Instead of the notch, I wish more smartphone makers would copy the Apple headphones
This article may contain personal views and opinion from the author.
Before getting into this editorial, let's call a spade a spade — copying occurs in just about any industry out there, the smartphone one included. When a device happens to be successful, competitors will quickly adopt its features — some hoping to ride the trend of its successful rival, others attempting to get a good feature and improve upon it further, thus increasing the value of their own product.
For that reason, Apple is often referred to as a trendsetter in the smartphone marketplace. Just look at recent history if you need proof — the iPhone 7
made the black color
cool again and competitors scrambled to launch "special edition
" black versions
of their current smartphones; the same generation of iPhones also removed the headphone jack and, for some reason, other manufacturers decided that it's now OK
to do so on a mass scale; the iPhone X
came out with a notch, which is — for some reason
— a controversial design decision, but a lot of Android manufacturers chose to roll with the same concept, despite many
The iPhones are the only top-tier smartphones to come with earbuds, instead of in-canal headphones
users saying this is the last thing they want to see on their phone.
But I'll be talking about one type of "Apple copying" I wish I could see more, but I don't. And that's the EarPod design. I wish that instead of jumping on The Notch trend or hastily removing headphone jacks, manufacturers would copy one simple thing — the shape of the EarPod earbuds
Why? Because I want to see better choices of earphones bundled with our handsets. Now, "better" is a subjective point here, but hear me out.
Let me start with the personal point — and I am fully and completely aware that this is an issue that doesn't plague the majority of users out there, but a good portion of us for sure. And that's the simple fact that in-ear headphones just don't fit all ears. It just so happens that my ear canals are somewhere between the default size rubber tips that all in-ear headphones ship with. Using an M tip causes pain as I jab the headphone in, while using an S size results in the right earbud constantly falling out.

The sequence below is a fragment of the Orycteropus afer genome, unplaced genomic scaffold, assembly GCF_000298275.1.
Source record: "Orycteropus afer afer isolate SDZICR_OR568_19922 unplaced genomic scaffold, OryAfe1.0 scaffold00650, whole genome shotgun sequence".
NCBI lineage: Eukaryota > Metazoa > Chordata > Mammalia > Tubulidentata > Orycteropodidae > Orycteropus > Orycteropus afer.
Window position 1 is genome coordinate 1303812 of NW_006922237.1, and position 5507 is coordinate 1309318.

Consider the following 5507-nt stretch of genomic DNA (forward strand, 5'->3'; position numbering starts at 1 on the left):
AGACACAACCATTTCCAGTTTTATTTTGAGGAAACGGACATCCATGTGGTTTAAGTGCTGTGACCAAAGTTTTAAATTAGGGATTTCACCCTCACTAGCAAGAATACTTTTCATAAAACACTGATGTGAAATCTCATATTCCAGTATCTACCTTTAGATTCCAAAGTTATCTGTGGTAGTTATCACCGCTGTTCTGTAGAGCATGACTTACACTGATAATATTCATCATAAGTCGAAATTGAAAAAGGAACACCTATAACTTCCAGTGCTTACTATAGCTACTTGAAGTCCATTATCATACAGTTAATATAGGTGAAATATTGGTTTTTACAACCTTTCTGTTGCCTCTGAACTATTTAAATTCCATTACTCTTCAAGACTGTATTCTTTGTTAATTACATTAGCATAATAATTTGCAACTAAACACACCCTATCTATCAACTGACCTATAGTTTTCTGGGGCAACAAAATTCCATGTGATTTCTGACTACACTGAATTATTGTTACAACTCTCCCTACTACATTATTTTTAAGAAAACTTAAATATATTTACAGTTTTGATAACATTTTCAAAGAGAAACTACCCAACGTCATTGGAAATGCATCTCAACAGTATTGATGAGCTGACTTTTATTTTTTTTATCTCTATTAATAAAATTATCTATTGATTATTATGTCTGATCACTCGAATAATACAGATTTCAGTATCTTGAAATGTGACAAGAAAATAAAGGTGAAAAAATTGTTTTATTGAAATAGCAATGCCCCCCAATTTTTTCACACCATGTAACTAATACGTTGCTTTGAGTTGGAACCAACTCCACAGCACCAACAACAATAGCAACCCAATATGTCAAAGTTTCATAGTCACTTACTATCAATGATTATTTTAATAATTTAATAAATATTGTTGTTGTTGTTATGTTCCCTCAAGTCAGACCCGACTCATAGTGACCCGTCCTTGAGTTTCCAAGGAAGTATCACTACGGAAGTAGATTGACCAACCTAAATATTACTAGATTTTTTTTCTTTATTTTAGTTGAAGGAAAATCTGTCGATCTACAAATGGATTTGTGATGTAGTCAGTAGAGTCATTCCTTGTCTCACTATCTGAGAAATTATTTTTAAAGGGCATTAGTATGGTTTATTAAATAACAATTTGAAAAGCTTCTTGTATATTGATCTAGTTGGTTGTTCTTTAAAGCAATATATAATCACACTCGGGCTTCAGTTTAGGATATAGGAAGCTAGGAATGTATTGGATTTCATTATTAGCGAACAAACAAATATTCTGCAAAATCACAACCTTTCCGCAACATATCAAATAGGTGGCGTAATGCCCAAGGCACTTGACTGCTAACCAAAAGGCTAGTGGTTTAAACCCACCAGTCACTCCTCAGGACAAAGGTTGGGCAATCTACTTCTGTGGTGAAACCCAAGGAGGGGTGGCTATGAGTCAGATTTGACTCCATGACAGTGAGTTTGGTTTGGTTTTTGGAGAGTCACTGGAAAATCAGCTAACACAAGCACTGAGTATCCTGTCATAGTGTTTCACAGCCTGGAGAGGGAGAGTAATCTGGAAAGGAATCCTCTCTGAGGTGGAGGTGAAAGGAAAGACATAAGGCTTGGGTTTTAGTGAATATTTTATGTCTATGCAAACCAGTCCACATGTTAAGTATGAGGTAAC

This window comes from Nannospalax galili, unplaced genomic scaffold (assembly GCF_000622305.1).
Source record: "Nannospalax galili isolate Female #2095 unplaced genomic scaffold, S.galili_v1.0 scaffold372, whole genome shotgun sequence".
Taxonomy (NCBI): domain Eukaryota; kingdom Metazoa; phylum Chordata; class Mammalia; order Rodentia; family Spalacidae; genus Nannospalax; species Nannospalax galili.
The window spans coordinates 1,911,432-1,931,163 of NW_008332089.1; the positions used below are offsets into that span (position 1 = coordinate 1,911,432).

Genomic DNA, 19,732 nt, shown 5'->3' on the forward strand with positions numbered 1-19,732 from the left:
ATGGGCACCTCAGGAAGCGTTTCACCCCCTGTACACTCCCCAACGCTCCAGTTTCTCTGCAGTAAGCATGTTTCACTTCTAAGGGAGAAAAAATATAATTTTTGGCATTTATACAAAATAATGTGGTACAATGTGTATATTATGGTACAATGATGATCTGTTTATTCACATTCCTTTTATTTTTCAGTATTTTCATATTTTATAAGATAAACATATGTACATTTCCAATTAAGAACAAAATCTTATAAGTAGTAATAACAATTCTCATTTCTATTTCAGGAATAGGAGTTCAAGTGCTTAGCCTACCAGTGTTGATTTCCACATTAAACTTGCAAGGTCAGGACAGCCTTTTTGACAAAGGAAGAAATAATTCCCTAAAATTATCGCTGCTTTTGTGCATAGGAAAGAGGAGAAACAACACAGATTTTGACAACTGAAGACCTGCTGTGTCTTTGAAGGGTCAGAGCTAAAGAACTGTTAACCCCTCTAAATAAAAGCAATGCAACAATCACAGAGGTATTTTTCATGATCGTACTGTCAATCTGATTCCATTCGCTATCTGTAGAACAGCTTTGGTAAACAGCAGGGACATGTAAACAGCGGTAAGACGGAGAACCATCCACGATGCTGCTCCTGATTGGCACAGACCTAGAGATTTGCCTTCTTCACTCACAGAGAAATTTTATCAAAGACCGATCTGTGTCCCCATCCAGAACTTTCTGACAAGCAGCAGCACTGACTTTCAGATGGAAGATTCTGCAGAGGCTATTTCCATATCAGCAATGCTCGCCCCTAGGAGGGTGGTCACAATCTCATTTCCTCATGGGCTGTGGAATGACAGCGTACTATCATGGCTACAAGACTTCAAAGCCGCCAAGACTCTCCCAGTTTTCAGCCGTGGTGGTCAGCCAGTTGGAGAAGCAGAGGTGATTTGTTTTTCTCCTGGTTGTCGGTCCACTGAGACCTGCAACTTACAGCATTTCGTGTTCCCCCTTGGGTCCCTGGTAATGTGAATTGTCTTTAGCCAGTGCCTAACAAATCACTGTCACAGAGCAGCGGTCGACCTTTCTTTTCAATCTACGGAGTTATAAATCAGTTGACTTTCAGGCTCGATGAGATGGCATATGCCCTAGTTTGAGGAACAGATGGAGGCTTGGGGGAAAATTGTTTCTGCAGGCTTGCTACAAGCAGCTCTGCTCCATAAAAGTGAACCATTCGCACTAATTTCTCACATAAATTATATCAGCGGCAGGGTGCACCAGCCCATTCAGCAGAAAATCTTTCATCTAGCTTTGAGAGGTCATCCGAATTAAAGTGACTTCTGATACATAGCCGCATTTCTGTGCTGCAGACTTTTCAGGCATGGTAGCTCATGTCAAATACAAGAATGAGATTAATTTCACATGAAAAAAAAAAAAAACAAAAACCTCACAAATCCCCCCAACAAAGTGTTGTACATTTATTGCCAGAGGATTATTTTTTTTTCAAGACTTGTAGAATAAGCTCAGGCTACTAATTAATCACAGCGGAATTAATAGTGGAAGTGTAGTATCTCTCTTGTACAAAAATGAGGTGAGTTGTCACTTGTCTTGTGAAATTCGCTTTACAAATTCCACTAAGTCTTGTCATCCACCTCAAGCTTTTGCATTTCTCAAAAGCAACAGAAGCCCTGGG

In-ear headsets come with different size tips. For some people, none of these work
Again, sure, you can say that's an individual problem seeing as I may have weirdly-shaped ears. But a simple Google search turns up a ton of pages with guides on how to put in-ear headphones on. Yes, there are enough people out there having trouble with these things to warrant the existence of various guides across the Internet. Seeing as headphones are supposed to be a pretty intuitive product to use, I'd say this speaks heaps and bounds about the in-ear buds' comfortability.
We actually ran a poll a couple of weeks ago, asking if people liked their in-ear buds. Yes, 63% voted on loving theirs, but there's a 37% chunk that either hates them or simply puts up with them.
Granted, some people have no issue with the fit, but just hate the fact that in-ears isolate the outside world and awkwardly amplify all of your internal body sounds. Or, they just dislike jabbing the phones inside their ear canals. Or, they hate how the headphones can easily come off or break the isolation fit if their cord gets slightly tangled.
Are you saying earbuds will fit everybody?
No, I am not oblivious to the fact that some people have a hard time keeping an EarPod-designed earbud in their conchas as much as I have a hard time keeping an in-ear phone in my canals.